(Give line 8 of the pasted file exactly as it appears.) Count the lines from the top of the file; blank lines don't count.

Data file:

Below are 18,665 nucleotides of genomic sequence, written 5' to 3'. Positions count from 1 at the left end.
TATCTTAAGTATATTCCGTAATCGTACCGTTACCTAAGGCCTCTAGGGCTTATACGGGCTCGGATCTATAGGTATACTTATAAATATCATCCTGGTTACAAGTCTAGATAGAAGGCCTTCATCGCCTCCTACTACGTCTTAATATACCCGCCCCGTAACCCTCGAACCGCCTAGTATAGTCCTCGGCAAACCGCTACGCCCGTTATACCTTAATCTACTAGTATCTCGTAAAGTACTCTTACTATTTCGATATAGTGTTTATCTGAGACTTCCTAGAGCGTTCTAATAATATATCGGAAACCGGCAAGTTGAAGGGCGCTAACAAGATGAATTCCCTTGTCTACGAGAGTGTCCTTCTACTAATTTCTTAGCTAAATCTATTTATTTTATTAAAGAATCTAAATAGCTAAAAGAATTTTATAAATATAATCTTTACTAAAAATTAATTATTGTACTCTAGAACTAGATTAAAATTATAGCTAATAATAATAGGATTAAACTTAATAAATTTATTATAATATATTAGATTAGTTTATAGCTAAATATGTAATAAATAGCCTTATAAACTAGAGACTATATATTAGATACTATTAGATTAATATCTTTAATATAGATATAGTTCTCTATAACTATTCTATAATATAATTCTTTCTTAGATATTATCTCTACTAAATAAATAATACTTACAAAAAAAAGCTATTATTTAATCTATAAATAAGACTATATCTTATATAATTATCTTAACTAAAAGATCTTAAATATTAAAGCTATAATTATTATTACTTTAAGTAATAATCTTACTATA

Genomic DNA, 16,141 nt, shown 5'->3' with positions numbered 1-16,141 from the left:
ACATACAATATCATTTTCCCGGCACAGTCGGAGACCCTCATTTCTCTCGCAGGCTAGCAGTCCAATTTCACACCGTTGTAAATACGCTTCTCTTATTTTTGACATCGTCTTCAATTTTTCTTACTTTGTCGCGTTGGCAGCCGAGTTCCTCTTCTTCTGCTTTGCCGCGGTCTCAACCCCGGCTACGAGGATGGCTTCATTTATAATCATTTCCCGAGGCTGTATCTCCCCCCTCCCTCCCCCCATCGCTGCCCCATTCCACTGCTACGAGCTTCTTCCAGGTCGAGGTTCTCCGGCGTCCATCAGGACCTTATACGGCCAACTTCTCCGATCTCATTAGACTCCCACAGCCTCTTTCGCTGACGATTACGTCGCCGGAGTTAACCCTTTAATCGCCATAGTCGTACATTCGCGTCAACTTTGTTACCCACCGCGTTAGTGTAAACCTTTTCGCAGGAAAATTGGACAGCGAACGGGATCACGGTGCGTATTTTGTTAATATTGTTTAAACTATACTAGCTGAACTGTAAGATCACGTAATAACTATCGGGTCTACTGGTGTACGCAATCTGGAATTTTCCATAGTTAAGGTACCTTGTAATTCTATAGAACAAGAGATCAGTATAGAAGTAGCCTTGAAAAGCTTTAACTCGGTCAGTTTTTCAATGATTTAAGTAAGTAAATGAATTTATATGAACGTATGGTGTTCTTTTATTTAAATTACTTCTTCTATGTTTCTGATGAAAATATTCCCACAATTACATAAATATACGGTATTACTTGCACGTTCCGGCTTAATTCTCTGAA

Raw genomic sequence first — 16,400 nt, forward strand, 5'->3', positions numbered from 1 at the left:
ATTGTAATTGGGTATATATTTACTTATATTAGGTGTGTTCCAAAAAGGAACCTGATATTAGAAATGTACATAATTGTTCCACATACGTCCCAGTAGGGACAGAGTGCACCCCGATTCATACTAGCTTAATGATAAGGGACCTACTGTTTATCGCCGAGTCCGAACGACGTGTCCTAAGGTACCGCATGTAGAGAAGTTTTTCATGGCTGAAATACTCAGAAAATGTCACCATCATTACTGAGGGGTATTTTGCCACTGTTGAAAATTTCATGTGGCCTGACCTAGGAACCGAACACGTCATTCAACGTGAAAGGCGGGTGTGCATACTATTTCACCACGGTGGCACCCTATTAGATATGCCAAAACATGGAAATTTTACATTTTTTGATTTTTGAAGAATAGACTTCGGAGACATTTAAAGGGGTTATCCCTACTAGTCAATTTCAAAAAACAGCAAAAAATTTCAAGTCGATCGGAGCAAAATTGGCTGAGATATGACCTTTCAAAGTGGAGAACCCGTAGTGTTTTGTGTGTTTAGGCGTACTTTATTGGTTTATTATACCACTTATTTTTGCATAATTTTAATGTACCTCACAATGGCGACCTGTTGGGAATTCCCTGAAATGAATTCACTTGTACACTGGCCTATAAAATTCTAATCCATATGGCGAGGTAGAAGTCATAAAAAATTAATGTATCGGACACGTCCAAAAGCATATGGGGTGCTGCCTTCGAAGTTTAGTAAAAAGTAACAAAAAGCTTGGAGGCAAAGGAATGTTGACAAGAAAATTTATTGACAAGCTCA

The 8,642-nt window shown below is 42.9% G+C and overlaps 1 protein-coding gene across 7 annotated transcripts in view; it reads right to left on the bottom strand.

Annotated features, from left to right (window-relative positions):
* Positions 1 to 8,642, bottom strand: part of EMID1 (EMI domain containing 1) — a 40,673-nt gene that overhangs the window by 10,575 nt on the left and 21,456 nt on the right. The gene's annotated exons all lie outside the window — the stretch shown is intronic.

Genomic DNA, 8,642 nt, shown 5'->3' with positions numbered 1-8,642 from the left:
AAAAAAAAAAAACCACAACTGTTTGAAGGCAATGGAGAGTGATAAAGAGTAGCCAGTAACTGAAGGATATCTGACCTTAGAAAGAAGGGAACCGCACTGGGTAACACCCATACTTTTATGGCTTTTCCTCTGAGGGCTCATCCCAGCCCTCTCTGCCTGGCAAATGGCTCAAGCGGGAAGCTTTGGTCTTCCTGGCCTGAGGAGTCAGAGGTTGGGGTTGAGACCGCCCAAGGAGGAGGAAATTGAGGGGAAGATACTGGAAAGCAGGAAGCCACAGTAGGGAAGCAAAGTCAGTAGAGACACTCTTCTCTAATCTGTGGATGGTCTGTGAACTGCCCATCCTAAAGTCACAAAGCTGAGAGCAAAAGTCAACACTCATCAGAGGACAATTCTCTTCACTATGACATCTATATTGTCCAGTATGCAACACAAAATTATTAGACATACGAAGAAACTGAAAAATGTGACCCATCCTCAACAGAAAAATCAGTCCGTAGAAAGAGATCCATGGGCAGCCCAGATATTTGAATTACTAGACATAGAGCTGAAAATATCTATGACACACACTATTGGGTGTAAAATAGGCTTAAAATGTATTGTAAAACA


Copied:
Annotated features, from left to right (window-relative positions):